Naturally Kuwait is allowed to have legal concerns -- the documents only show the American point of view. Washington responded by sending Kuwait a "non-paper" listing detailed accusations against the men. But the Kuwaitis said that wasn't enough either. US diplomats adopted a blunter tone: After the three men had been listed as terrorist facilitators in the US, the diplomats pointed out, Kuwait had agreed to at least keep them under surveillance. In reality, however, the three financiers had continued to collect funds for terrorists, the Americans wrote.
The Pakistan Question
The men were eventually added to the UN's al-Qaida list in January 2008. In May, Kuwait froze the trio's bank accounts. But in the latest available report on the matter, from January 2010, the US expresses "concern, however, that the three Kuwaiti UN 1267 designees (Al Bathali, Al-Ali, and Jalamah) and others, are still traveling and providing support to extremist groups." In addition, the US told the Kuwaiti government that "funding from Kuwait to extremist networks in South Asia is of particular concern, especially funding of Taliban activity" along the border between Afghanistan and Pakistan.
US relations with Saudi Arabia are likewise less than ideal. Like Kuwait, officials in Riyadh have repeatedly delayed or obstructed legislation and other efforts to control the flow of donations. One has to be careful not to create "economic martyrs" among the extremists, the Saudis warn. They are also concerned about the reaction of the conservative religious establishment in the country.
The documents from the US Embassy in Riyadh are also interesting for another reason: The scope of the American-Saudi dialog is much wider than in other countries. It is not solely about money, but also about politics. And the Americans' Saudi interlocutors -- who are often members of the royal family -- provide the West with profound insights.
The Saudis talk freely about others and sometimes even about themselves. They describe Iran as a significant sponsor of terrorism, and warn that Shiite Saudis are transferring money to Hezbollah in Lebanon. The annual pilgrimage to Mecca, known as the Hajj, creates a "security vacuum," they say. They know full well that terrorists arrange to meet there.
A 'Rotten Head'
When Washington once again urged for more controls on donations, a member of the royal household promised in 2006 to put the matter to the monarch: "Since we often get accused of being autocratic, we might as well be autocratic once in a while," he said.
The Saudis are particularly clear about what they think of Pakistan. A memo dated February 2010 says the king himself described Pakistani President Asif Ali Zardari as an "obstacle" and a "rotten head." In May 2009, the Saudis made it apparent that they also mistrust the Pakistani secret service, the ISI: "We think 10 times before approaching them," they said according to a US dispatch.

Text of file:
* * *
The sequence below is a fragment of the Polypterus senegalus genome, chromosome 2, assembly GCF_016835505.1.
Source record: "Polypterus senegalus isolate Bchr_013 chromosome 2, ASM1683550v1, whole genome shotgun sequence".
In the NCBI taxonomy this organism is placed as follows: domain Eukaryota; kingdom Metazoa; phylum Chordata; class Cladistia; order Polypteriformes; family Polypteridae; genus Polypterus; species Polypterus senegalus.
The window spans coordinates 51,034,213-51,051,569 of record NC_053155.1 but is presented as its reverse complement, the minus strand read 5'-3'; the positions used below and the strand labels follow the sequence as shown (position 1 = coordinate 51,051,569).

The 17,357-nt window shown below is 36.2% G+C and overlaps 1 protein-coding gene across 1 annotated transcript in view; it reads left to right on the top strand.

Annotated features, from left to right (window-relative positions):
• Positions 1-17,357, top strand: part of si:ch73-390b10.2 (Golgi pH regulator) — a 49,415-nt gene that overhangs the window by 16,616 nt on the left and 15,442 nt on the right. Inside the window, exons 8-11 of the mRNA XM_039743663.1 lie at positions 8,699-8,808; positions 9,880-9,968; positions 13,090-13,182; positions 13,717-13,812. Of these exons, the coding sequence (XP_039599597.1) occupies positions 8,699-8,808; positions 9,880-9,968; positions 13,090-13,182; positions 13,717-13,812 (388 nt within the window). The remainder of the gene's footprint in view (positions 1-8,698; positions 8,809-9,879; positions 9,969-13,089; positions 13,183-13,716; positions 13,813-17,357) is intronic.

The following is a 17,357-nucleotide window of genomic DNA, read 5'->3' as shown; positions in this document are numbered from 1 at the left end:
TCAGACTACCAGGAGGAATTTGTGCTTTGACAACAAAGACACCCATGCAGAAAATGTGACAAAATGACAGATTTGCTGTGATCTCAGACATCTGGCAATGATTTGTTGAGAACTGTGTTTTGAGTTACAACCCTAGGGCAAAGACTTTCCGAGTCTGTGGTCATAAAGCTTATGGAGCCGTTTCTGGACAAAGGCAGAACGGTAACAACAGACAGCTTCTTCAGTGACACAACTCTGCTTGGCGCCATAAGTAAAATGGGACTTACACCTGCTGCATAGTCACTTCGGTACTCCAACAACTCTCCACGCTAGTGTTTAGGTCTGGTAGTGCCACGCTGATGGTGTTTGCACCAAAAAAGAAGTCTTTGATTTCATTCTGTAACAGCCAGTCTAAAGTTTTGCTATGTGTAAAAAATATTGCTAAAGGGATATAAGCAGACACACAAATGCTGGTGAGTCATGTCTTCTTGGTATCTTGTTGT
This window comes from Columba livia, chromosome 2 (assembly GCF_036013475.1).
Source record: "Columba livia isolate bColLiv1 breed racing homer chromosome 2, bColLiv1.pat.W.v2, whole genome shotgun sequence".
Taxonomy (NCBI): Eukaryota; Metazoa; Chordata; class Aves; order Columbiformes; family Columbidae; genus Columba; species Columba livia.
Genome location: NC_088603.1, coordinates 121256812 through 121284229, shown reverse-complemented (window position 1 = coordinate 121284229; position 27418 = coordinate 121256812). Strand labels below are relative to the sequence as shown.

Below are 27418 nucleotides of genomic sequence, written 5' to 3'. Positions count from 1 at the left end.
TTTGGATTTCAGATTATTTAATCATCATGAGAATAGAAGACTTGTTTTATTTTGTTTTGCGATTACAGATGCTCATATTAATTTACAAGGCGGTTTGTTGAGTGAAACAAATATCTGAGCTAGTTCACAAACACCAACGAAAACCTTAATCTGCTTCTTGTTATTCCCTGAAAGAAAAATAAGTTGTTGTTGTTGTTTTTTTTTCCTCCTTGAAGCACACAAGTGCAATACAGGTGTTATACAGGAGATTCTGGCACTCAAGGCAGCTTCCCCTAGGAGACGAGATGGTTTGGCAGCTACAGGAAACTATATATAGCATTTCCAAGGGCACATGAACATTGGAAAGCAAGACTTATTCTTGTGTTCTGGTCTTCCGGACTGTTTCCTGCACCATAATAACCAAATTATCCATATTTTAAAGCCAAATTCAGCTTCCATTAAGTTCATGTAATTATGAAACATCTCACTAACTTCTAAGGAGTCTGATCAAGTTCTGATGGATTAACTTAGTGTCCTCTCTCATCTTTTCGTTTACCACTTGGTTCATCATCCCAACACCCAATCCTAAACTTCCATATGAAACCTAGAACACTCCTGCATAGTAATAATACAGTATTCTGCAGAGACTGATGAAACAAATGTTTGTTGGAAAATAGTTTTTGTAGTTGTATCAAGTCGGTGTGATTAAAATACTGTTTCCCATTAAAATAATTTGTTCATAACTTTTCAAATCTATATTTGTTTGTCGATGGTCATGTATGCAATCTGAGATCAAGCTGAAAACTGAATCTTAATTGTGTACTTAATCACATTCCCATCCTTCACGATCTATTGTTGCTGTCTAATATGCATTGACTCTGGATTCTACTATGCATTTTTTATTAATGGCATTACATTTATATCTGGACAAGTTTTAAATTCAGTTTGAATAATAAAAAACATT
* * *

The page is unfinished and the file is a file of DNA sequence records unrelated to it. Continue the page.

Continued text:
Saudi Arabia is important to the US, not least because of its importance within the Muslim world. For the rulers in Riyadh, the role is not inconvenient. And the Saudis do not seem particularly bothered about the fact that the Saudi Interior Ministry is "almost completely" dependent on the CIA in the war on terror, as a US embassy memo asserted in February 2010.
And Pakistan? If Saudi Arabia was only a half-friend back in 2003, Pakistan is almost a half-enemy in 2010. The US is not really sure where it stands vis-à-vis Islamabad. Sometimes it appears as if progress is being made, for instance when a civil servant asks for training in tackling terrorist fundraisers. But then there are reports like the following memo from the US Embassy in February 2010: "The military and intelligence establishment has taken steps since spring 2009 to hamper the operations of the Islamabad Embassy."
'Not Be Won for Many Years'
Pakistan's non-committal stance appears to be systematic. Islamabad took a similar approach in response to moves to put Pakistani sponsors of terrorism on the UN list. The Pakistani Foreign Ministry gave its assurances that Pakistan gave its wholehearted backing to the process. It could not, however, take part in the process -- there was a lack of proof, they argued, and the government would undoubtedly be sued.
A US "non-paper" dated Aug. 10, 2009 addressed the problem of Lashkar-e-Taiba (LT), the southern Asian terror organization that carried out the 2008 Mumbai attacks, which killed a total of 175 people. It also focused on the groups and people who helped LT, whose tricks the Americans had identified. The aid organization Jamaat-ud-Dawa, for example, pays for a new school or the expansion of a madrassa, but part of the money is then diverted to fund bomb builders. They "would inflate the cost to siphon money to LT," a US diplomat wrote.
Pakistan nevertheless remains intractable. The US diplomats concede that "some officials from Pakistan's ISI continue to maintain ties with a wide array of extremist organizations." What choice do US diplomats have? Not much. They warn Islamabad about the threat of damage to the country's reputation, and tell the State Department that "Pakistan's intermittent support to terrorist groups and militant organizations threatens to undermine regional security."
Have US efforts been entirely in vain? There have certainly been successes, but it is impossible to completely defeat a Hydra. In February 2007, the US Embassy in Riyadh cabled the following prediction back to Washington: "The Saudi leadership acknowledges privately that the war on terrorism will not be won for many years."